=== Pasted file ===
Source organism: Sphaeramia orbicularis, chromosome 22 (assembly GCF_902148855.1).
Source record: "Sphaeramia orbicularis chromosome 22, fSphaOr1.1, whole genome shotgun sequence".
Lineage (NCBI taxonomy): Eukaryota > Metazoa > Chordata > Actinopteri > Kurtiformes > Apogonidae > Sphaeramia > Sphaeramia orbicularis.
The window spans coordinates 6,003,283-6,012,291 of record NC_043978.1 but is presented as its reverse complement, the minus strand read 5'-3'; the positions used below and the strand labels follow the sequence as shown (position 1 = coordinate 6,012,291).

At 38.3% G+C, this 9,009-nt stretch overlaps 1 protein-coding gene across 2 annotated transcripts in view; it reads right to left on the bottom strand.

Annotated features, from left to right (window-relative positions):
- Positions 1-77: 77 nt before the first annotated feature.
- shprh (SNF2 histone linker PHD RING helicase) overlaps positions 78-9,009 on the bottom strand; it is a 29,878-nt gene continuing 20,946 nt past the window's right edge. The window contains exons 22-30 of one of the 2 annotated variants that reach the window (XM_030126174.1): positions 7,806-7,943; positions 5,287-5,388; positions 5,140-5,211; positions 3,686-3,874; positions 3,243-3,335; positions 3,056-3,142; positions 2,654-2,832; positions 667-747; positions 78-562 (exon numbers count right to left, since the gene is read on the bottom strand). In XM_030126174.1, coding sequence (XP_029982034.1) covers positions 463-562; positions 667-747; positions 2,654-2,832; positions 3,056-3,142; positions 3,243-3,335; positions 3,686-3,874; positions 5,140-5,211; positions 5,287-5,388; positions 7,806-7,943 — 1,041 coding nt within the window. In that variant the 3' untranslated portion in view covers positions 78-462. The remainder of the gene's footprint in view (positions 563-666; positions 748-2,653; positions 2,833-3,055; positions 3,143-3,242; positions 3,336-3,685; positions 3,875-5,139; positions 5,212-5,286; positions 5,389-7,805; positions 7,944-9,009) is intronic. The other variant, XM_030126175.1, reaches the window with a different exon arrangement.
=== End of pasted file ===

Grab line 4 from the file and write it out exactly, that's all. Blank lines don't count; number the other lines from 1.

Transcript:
The window spans coordinates 6,003,283-6,012,291 of record NC_043978.1 but is presented as its reverse complement, the minus strand read 5'-3'; the positions used below and the strand labels follow the sequence as shown (position 1 = coordinate 6,012,291).